Who can remember the Home and Colonial Tea Stores? I know I can. What superb aromas were emitted from the crates and boxes as you entered.
In Portsmouth there were stores at 149, Commercial Road, 8 & 210 Kingston Road and 77, Albert Road.
There was also a store in East Street, Havant and West Street, Fareham.
At Christmas they had a completely different aroma and I remember when you could buy fresh sultanas from a crate to make Christmas puddings. Imagine that today in ASDA or Tesco.
The customers were all served personally and no one seemed to mind waiting in those far-off, slower days.
The company was founded in 1883 in London. By the turn of the century there were 100 stores which eventually increased to 500.
In 1961, with the British Empire no more, it became Allied Suppliers and in the intervening years was taken over by many other companies. By 1987 it was part of the Safeway group.
The name came from the fact the goods were from home and the colonial countries.
I suppose if anyone tried to name a store such as that today the PC mob would be up in arms screaming of memories of the slave trade and how Britain once thought itself Great.
Well, we did rule over seven tenths of it, but I digress.
Robert Pragnell tells me: ‘I work in Fareham and often see the old Home and Colonial Tea Stores building in West Street with the writing still quite visible after all these years.
‘I did some research in to this years ago as the writing in West Street always fascinated me.
‘I assumed that it was an independent shop, but in fact the Home and Colonial Stores was one of the very first chain stores, which eventually became part of Liptons, if I remember correctly.’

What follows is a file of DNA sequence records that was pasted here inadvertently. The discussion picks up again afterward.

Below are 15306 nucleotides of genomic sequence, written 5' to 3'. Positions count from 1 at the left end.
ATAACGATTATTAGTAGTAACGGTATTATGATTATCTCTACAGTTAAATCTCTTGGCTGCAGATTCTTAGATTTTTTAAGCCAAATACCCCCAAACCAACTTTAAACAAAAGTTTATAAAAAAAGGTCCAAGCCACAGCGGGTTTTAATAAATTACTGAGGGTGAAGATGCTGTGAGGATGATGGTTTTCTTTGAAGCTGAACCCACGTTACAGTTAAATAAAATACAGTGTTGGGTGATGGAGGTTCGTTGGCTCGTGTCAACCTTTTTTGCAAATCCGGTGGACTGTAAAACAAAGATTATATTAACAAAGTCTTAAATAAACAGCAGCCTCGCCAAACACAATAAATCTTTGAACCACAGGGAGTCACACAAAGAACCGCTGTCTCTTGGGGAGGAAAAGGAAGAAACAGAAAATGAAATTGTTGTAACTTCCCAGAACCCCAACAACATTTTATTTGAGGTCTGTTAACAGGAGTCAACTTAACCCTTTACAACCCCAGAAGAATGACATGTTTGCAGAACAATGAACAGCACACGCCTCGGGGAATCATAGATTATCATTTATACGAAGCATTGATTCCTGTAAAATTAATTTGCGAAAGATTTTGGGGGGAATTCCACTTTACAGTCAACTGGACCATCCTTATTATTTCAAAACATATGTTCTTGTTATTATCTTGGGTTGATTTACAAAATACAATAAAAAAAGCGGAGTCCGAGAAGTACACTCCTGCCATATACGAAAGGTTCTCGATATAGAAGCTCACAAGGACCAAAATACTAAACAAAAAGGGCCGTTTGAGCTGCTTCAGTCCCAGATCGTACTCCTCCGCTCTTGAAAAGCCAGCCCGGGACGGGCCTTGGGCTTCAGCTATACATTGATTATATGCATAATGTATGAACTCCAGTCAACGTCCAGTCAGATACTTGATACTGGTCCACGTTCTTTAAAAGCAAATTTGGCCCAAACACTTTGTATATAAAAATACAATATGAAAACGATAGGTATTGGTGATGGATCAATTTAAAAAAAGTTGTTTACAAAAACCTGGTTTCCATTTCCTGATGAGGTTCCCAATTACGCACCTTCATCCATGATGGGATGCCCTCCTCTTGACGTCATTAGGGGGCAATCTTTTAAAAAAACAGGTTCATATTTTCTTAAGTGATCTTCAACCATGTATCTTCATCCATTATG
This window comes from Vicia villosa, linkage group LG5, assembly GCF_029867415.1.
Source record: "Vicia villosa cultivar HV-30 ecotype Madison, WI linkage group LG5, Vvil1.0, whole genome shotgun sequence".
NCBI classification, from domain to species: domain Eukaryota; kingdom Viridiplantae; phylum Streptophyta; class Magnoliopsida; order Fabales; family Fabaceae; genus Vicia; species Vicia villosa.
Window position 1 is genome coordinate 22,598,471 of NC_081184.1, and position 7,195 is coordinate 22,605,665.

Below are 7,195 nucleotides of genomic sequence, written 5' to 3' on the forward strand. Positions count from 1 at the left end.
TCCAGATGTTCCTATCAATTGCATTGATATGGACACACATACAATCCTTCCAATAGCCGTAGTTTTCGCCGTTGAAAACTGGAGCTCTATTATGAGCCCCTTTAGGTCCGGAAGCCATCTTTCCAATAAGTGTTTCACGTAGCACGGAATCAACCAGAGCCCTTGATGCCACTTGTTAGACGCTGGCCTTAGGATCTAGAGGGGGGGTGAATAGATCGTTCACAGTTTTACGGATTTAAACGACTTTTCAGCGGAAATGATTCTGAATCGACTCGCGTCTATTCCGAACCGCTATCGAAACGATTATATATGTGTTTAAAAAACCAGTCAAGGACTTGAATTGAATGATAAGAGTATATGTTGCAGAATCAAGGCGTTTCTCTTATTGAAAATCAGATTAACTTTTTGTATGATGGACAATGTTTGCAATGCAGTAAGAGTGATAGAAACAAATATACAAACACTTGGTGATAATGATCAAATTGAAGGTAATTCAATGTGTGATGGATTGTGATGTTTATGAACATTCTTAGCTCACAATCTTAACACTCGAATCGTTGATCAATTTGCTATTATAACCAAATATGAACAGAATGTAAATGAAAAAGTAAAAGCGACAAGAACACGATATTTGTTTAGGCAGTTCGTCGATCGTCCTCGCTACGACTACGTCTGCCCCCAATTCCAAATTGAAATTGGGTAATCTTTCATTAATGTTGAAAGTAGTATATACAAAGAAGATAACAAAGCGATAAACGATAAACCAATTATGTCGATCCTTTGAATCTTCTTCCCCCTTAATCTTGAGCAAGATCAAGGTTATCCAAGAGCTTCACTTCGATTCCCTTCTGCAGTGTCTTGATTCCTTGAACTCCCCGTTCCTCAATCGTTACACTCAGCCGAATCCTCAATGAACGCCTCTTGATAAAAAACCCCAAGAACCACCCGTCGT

If you worked for the local H&C and can remember the working conditions, please let me know more.
• My recent article on the signing of the Treaty of Versailles was seen by Richard Boryer who tells me that the parchment used was made in Havant.
Through the ages there have been many suppositions about Havant parchment, one that the Magna Carta was written on it in 1215 can be dismissed says Ralph Cousins in his book 'Parchment and Glove Making in Havant’.
There is no way can it be proved.
Another claim that the parchment was white because of the unusual qualities of the Homewell spring water cannot be substantiated.
The reason is simply that white sheep produce white fleeces which tend to produce white parchment.
The last parchment manufacturer in the town closed in 1936. The building still exists, although it has been converted to living accommodation.
We can be fairly sure that the 1919 Treaty was signed on Havant-made parchment as it was mentioned by people who worked there at the time.
In May 1899 an old fort overlooking Langstone Harbour and situated under the railway line at Hilsea was accidentally unearthed when an embankment subsided.
The fort was loopholed to command a view of the sea, a view long-since gone due to modern building.
The railway line was laid down in 1845 and the fort was no doubt part of the fortifications as parliament had granted the sum of £90,000 in 1813.
As the only entrance and exit to Portsea Island was the bridge over the creek at Hilsea, a fortification of some kind that had existed from a very early period?
A French plan of the island in the reign of Charles II, and perhaps drawn by spies, shows a line of fortifications on both sides of the creek.
Does anyone know if the map is still in existence?
• John Rich sent me an e-mail from Australia about the Kings Theatre revamp.
‘I remember back in the 1960s the stage manager showed me up to a room where the old spot light was housed’, says John.
‘The walls were covered in white dust and he told me it was from the old limelight system
‘The extremely bright light was emitted by heating a cylinder of calcium oxide.
‘I wonder if the room is still there.’
Can anyone answer John’s question?